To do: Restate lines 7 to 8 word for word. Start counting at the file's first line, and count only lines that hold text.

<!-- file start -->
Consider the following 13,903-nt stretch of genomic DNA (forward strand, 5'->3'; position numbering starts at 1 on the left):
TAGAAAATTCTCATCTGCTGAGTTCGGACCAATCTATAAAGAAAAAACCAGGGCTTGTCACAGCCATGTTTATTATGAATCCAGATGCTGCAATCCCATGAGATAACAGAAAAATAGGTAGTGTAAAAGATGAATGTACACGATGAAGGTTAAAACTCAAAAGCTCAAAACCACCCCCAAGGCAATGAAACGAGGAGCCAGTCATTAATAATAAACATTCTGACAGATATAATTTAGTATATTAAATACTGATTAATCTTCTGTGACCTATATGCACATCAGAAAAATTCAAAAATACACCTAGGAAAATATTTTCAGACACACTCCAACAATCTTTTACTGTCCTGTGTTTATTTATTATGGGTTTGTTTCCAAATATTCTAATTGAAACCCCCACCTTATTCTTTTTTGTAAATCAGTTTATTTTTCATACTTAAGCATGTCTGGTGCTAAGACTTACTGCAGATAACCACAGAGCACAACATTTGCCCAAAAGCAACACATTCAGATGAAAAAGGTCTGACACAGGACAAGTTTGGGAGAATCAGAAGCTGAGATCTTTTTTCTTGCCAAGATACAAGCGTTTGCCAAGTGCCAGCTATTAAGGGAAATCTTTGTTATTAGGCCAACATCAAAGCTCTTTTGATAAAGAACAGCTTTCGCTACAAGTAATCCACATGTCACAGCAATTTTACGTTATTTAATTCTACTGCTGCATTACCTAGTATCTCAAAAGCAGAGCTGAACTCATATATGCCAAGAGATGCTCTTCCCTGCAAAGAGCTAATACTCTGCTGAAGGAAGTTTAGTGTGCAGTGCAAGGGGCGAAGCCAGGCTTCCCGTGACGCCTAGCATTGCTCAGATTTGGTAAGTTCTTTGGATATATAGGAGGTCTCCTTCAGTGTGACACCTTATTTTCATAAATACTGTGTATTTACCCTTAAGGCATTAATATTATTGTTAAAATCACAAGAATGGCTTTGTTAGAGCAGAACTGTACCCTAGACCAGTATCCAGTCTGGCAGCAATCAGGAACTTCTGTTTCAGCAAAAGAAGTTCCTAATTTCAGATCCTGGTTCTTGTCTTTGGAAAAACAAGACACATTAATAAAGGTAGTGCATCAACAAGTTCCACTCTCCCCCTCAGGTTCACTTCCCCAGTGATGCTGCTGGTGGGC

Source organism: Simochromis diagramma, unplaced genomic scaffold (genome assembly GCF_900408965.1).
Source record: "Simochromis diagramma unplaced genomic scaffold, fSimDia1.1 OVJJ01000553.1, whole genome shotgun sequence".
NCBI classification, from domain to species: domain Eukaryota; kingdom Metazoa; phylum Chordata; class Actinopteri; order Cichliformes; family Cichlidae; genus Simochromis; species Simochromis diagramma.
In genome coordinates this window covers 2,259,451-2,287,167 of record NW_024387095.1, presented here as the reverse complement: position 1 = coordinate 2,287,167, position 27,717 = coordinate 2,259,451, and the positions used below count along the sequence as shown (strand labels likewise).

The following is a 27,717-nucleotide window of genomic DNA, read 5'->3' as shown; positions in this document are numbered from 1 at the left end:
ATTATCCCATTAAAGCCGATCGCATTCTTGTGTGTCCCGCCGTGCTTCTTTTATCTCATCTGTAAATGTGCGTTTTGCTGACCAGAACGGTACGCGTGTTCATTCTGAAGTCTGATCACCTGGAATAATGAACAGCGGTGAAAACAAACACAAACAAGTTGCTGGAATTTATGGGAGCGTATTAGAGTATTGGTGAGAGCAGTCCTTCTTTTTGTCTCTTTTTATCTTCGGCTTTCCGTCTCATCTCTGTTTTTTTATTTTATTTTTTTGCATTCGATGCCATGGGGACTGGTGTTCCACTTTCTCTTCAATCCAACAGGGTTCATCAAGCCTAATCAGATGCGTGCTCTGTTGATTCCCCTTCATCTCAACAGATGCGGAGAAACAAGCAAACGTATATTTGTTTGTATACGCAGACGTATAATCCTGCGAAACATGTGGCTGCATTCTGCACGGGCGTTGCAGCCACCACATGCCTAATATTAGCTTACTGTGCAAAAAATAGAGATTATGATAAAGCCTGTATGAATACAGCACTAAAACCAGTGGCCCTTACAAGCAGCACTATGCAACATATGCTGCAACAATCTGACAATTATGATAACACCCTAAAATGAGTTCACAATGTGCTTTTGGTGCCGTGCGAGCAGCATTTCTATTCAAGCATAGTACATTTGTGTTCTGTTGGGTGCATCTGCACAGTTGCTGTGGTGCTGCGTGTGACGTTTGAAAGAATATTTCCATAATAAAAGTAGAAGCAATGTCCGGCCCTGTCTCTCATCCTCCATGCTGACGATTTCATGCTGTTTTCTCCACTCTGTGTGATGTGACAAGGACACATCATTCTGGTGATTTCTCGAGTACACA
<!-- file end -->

The following is a 27,717-nucleotide window of genomic DNA, read 5'->3' as shown; positions in this document are numbered from 1 at the left end:
ATTATCCCATTAAAGCCGATCGCATTCTTGTGTGTCCCGCCGTGCTTCTTTTATCTCATCTGTAAATGTGCGTTTTGCTGACCAGAACGGTACGCGTGTTCATTCTGAAGTCTGATCACCTGGAATAATGAACAGCGGTGAAAACAAACACAAACAAGTTGCTGGAATTTATGGGAGCGTATTAGAGTATTGGTGAGAGCAGTCCTTCTTTTTGTCTCTTTTTATCTTCGGCTTTCCGTCTCATCTCTGTTTTTTTATTTTATTTTTTTGCATTCGATGCCATGGGGACTGGTGTTCCACTTTCTCTTCAATCCAACAGGGTTCATCAAGCCTAATCAGATGCGTGCTCTGTTGATTCCCCTTCATCTCAACAGATGCGGAGAAACAAGCAAACGTATATTTGTTTGTATACGCAGACGTATAATCCTGCGAAACATGTGGCTGCATTCTGCACGGGCGTTGCAGCCACCACATGCCTAATATTAGCTTACTGTGCAAAAAATAGAGATTATGATAAAGCCTGTATGAATACAGCACTAAAACCAGTGGCCCTTACAAGCAGCACTATGCAACATATGCTGCAACAATCTGACAATTATGATAACACCCTAAAATGAGTTCACAATGTGCTTTTGGTGCCGTGCGAGCAGCATTTCTATTCAAGCATAGTACATTTGTGTTCTGTTGGGTGCATCTGCACAGTTGCTGTGGTGCTGCGTGTGACGTTTGAAAGAATATTTCCATAATAAAAGTAGAAGCAATGTCCGGCCCTGTCTCTCATCCTCCATGCTGACGATTTCATGCTGTTTTCTCCACTCTGTGTGATGTGACAAGGACACATCATTCTGGTGATTTCTCGAGTACACA